EVERYTHING ABOUT A MOVIE?
|PROZAC NATION (director: Erik Skjoldbjaerg; screenwriter: from the book by Elizabeth Wurtzel/Frank Deasy/Larry Gross; cinematographer: Erling Thurmann-Andersen; editor: James Lyons; music: Nathan Larson; cast: Christina Ricci (Elizabeth), Anne Heche (Dr. Sterling), Michelle Williams (Ruby), Jason Biggs (Rafe), Jonathan Rhys-Meyers (Noah), Jessica Lange (Mrs. Wurtzel), Nicholas Campbell (Mr. Wurtzel); Runtime: 99; MPAA Rating: R; producer: Christina Ricci/Brad Weston/Galt Niederhoffer/R. Paul Miller; Miramax; 2001)|
should be no surprise that a flick about depressives turns into a
Reviewed by Dennis Schwartz
Swedish filmmaker Erik
("Insomnia") bases his true story drama on the best-seller
autobiography by Elizabeth Wurtzel, with the screenplay by Frank
Deasy and Larry Gross. It should be no surprise that a flick about
depressives turns into a depressing film. What might surprise some is
in how turgid, tedious and slow moving it is, making it difficult to
become involved with the troubled main character experiencing all sorts
of personal problems due to her parents' divorce, drugs, sex, pressures
to succeed and various other problems young people face in today's
modern world. The film chronicles Elizabeth Wurtzel's (Christina Ricci)
battles with depression while attending Harvard in her freshman year.
If one is looking for positives,
then despite the film's failures to be involving Christina Ricci nevertheless gives a summa
cum laude performance whereby she commits herself totally to getting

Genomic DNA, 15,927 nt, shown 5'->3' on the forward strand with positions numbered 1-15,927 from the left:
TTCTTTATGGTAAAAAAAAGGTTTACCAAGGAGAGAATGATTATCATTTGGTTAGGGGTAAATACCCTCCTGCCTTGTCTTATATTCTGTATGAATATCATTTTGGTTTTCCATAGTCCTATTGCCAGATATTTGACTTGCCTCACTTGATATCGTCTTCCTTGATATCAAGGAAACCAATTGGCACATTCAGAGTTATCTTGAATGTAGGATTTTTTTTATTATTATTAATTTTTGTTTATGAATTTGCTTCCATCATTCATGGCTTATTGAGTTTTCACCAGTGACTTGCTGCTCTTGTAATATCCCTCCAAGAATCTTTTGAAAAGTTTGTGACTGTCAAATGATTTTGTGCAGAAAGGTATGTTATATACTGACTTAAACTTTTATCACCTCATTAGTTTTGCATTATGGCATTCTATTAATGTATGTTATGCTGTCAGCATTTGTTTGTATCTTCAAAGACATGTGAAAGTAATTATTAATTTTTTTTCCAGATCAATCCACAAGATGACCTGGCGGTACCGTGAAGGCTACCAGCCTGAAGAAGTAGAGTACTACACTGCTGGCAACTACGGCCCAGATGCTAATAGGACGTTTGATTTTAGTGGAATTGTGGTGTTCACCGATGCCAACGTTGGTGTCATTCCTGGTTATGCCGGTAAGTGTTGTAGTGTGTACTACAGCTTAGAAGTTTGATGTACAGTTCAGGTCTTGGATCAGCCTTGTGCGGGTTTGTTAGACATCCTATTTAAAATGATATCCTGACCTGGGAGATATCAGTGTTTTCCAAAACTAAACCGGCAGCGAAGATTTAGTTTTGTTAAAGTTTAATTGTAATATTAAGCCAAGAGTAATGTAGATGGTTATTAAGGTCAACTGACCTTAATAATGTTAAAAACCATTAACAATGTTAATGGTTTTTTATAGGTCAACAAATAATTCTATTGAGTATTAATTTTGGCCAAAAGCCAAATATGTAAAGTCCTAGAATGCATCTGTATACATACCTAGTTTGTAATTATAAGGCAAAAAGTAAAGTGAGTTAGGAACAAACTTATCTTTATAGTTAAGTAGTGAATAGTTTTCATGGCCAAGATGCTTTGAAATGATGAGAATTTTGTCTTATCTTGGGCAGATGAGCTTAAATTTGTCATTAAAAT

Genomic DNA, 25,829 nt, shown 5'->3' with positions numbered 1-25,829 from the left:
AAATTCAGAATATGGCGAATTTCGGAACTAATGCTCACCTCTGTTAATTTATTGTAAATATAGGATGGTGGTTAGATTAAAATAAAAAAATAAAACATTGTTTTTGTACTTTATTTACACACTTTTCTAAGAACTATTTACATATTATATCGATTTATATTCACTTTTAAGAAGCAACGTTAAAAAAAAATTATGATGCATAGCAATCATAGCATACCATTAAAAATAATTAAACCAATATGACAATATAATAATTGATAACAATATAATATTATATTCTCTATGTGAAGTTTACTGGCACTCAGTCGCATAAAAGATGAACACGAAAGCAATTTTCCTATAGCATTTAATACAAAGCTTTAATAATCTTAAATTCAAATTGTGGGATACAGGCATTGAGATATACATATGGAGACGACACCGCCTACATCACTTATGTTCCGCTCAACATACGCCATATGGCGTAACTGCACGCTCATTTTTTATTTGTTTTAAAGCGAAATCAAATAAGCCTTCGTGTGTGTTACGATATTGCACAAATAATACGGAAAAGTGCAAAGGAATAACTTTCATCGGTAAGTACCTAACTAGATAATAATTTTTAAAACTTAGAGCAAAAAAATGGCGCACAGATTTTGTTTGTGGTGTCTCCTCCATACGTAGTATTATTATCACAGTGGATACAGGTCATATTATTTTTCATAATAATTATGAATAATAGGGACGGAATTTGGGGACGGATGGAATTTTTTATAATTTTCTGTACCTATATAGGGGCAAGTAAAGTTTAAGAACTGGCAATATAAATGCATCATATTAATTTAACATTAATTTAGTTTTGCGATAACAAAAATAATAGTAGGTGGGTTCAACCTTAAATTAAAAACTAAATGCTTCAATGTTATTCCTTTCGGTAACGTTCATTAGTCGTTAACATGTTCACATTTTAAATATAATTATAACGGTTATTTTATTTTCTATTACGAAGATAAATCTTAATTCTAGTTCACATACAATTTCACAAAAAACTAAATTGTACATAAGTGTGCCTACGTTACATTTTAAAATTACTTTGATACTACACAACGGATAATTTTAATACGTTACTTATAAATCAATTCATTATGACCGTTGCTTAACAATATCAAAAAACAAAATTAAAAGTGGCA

inside her character's head.
The action is set in the
mid-'80s and depicts brilliant scholarship student Elizabeth's
aspirations to be a writer and her changing relationships with Harvard
roommate Ruby (Michelle
Williams) and her futile love affair with her
nice-guy boyfriend Rafe (Jason Biggs), and her emotionally troubling
verbally abusive relationships with her overprotective chain-smoking
mom (Jessica Lange) and, as a child, with her absent father
(Nicholas Campbell). The bad experience with dad causes her to
distrust men and leaves her with a lasting fear of men walking out on
her, and a dire need to get psychological help from therapist Dr.
Sterling (Anne Heche). The troubled 19-year-old runs up a
medical tab that puts mom in debt. Still unable to get the help needed,
the whiny self-centered
privileged kid in trouble becomes depressive, a chronic
substance-abuser, reckless in sex and suicidal. She's such an obnoxious
character, that even those closest to her find her almost impossible to
put up with. If they can't stand her, why should I?
The film seriously questions
if taking antidepressant pills is the answer to this generation's
quest of looking for happiness. By the time it gets to that point, I
lost all interest in the unappealing Elizabeth and the seemingly hollow
point it makes about modern-day treatment. But if you're looking for a
faithful adaptation to the book, Skjoldbjaerg passes the test (despite some
gimmicky shots of drug freak-outs, fast motion photography and the
Even Elizabeth Wurtzel herself
asked that the film not be released because it was 'horrible.' After a
poor reception at the Toronto Film Festival, the film was shelved and
not released to cable until a few years later.
REVIEWED ON 5/29/2010 GRADE: C+
Dennis Schwartz: "Ozus' World Movie Reviews"
© ALL RIGHTS RESERVED DENNIS SCHWARTZ